Case of stolen honor

Published 12:00 am Monday, September 30, 2002

Tragedy brings out the best and worst in us. On the evening of September 11, as we stayed home, our attention captured by the horror being displayed on our TV screens, we felt a unity nearly unparalleled in this country.

Within hours, someone was attempting to make money off of that patriotism. While Girls Scouts and kindergarten classes sold beads and ribbons to sell for Red Cross donations, others sold similar items for personal gain. The price of American flags mysteriously skyrocketed in many places and someone even attempted to sell the ashes of the World Trade Center - and those of the victims

– on E-Bay.

Now we have a person in Opp who has stolen the identity of one of the heroes of that time, New York firefighter George Johnson.

While it is not yet known if this individual attempted to capitalize on his resemblance to the firefighter - whose image, along with those other two firefighters from that famous photograph of raising the flag, is now represented at Madame Tussaud's Wax Museum –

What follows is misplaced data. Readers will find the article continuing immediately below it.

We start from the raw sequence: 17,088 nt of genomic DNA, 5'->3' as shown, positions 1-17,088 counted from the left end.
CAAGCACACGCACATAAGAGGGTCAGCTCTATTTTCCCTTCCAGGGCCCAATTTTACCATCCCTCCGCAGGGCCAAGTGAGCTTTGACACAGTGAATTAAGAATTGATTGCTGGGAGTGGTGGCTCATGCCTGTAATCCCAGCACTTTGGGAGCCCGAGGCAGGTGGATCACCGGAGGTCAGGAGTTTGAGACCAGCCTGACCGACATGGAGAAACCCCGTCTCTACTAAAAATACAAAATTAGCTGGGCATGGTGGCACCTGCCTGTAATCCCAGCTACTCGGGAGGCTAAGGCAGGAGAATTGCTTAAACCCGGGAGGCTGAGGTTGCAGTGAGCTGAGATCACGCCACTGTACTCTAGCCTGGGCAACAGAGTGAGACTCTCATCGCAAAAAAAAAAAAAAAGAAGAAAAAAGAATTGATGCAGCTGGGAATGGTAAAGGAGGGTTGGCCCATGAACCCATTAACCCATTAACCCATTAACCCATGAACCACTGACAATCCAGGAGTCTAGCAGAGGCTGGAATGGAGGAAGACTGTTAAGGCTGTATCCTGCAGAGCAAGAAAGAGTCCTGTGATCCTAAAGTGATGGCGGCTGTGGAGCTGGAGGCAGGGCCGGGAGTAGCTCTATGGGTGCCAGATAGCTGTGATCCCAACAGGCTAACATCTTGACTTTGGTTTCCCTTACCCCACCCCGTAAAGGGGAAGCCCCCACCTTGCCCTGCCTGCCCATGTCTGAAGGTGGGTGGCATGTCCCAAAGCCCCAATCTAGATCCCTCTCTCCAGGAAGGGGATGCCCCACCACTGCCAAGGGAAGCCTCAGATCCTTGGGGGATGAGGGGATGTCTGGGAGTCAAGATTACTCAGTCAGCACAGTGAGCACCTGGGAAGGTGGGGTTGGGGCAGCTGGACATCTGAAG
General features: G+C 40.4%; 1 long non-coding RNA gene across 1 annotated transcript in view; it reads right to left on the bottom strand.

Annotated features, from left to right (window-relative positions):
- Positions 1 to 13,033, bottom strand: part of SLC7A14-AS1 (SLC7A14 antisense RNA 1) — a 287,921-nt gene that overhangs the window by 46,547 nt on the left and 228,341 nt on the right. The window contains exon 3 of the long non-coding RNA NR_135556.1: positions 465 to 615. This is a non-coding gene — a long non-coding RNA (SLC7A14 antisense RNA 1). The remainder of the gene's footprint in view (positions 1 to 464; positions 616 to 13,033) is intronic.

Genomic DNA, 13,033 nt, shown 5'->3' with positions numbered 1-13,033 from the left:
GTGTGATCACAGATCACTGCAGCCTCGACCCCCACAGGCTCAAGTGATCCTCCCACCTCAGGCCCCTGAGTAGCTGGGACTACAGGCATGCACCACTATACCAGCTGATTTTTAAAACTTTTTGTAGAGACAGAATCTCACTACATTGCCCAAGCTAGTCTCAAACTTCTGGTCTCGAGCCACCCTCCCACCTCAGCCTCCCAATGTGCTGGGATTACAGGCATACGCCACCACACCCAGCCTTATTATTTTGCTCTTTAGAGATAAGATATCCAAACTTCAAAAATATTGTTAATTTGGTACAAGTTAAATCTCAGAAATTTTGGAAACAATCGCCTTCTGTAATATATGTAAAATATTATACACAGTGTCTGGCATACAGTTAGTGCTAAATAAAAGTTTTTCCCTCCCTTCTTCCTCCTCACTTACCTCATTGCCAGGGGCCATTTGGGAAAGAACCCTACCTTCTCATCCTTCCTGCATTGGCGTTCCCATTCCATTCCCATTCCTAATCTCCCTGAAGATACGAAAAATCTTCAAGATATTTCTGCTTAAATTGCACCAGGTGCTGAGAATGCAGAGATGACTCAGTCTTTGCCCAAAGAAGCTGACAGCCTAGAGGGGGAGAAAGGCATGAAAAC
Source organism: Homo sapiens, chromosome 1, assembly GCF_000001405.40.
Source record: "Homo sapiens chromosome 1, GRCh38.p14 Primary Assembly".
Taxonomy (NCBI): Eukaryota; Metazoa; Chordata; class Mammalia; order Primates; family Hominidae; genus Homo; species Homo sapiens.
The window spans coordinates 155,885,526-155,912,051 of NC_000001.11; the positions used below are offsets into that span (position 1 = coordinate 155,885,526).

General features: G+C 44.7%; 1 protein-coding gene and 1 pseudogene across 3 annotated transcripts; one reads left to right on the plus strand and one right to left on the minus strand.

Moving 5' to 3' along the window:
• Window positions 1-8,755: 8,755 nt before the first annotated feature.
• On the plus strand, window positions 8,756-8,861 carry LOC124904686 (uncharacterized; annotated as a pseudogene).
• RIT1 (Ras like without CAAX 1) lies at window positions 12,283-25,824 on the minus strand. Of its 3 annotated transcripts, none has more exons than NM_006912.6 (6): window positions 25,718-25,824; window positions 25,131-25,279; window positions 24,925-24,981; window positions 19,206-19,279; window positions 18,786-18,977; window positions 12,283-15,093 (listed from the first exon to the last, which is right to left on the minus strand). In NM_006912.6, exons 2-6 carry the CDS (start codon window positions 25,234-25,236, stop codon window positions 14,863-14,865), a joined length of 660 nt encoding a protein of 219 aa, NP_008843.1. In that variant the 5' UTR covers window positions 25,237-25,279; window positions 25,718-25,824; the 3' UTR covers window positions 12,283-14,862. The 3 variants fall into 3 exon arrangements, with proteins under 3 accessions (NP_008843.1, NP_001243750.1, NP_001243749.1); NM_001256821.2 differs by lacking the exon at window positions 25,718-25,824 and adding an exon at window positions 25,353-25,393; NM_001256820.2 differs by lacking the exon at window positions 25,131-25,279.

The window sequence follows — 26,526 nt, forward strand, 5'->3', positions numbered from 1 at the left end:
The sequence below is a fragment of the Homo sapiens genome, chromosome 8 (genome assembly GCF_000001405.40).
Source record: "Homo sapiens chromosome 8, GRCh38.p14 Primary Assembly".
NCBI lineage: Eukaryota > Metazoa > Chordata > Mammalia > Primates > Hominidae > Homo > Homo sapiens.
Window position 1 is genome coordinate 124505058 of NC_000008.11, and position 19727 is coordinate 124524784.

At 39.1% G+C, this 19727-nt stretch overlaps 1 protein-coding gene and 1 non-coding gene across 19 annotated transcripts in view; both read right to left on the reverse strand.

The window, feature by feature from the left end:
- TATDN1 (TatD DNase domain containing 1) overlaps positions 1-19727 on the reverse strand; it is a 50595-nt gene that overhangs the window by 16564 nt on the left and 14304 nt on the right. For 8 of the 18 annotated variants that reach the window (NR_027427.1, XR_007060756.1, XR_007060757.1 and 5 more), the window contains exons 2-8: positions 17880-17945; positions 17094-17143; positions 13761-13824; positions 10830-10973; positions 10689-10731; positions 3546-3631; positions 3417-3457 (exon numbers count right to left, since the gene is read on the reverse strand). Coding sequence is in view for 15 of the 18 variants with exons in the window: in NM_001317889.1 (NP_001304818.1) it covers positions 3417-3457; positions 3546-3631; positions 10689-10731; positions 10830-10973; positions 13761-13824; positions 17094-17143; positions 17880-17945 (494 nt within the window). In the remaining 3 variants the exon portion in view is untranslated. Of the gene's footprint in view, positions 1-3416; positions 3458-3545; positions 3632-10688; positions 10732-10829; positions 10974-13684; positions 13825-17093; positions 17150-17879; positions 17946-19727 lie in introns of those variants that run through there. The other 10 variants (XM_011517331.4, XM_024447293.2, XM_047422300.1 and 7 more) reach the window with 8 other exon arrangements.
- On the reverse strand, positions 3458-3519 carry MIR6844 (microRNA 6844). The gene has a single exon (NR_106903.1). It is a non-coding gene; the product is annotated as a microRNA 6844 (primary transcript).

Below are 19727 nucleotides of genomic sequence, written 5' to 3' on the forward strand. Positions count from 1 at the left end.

but it makes his actions no less offensive.

If not pathetic.

Even as we condemn his actions, we pity his apparent need for attention and praise.

As we approach the first anniversary of a dark day, we see image after image of those who paid the greatest price, and those who were left behind to grieve for them. What a shame that our all too brief unity and our all too rare hero-worship has become tainted by the actions of one selfish person.

As the submissions pour in for our September 11 commemorative issue, we see proof that our renewed sense of patriotism is still strong – but the fact that people are suddenly aware of national pride, that our patriotism had to be renewed, is a sad comment on the mentality of our nation prior to the collapse of the towers.

Why had we grown so jaded? Perhaps it had something to do with people who would grasp at our idealism and subvert it for their own needs – people who take instead of give, who

are so absorbed with "self" that they cannot comprehend the needs of others.

Be aware of them – but do not let them become the focal point. Instead, turn your attention to those who truly earned the honors they receive.